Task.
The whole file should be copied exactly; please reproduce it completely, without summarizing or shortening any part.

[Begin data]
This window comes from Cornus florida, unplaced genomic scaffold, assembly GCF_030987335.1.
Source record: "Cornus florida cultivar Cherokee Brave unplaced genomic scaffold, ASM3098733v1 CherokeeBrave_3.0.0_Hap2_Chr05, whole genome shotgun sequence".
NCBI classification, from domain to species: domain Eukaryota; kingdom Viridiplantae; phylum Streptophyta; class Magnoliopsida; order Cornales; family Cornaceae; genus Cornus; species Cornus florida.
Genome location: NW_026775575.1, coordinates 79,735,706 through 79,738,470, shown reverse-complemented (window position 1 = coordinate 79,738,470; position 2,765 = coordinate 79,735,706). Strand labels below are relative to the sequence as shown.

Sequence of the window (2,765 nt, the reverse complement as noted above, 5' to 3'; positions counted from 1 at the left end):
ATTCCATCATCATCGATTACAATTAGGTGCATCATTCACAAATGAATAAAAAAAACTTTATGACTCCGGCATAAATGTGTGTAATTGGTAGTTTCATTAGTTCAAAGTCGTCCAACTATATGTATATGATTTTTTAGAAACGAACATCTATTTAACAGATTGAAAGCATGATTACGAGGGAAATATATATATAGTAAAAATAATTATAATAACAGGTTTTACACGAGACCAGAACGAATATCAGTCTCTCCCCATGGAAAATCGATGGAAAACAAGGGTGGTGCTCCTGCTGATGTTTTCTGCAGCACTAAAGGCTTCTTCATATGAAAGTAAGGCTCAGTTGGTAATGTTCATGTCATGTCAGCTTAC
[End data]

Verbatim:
This window comes from Cornus florida, unplaced genomic scaffold, assembly GCF_030987335.1.
Source record: "Cornus florida cultivar Cherokee Brave unplaced genomic scaffold, ASM3098733v1 CherokeeBrave_3.0.0_Hap2_Chr05, whole genome shotgun sequence".
NCBI classification, from domain to species: domain Eukaryota; kingdom Viridiplantae; phylum Streptophyta; class Magnoliopsida; order Cornales; family Cornaceae; genus Cornus; species Cornus florida.
Genome location: NW_026775575.1, coordinates 79,735,706 through 79,738,470, shown reverse-complemented (window position 1 = coordinate 79,738,470; position 2,765 = coordinate 79,735,706). Strand labels below are relative to the sequence as shown.

Sequence of the window (2,765 nt, the reverse complement as noted above, 5' to 3'; positions counted from 1 at the left end):
ATTCCATCATCATCGATTACAATTAGGTGCATCATTCACAAATGAATAAAAAAAACTTTATGACTCCGGCATAAATGTGTGTAATTGGTAGTTTCATTAGTTCAAAGTCGTCCAACTATATGTATATGATTTTTTAGAAACGAACATCTATTTAACAGATTGAAAGCATGATTACGAGGGAAATATATATATAGTAAAAATAATTATAATAACAGGTTTTACACGAGACCAGAACGAATATCAGTCTCTCCCCATGGAAAATCGATGGAAAACAAGGGTGGTGCTCCTGCTGATGTTTTCTGCAGCACTAAAGGCTTCTTCATATGAAAGTAAGGCTCAGTTGGTAATGTTCATGTCATGTCAGCTTAC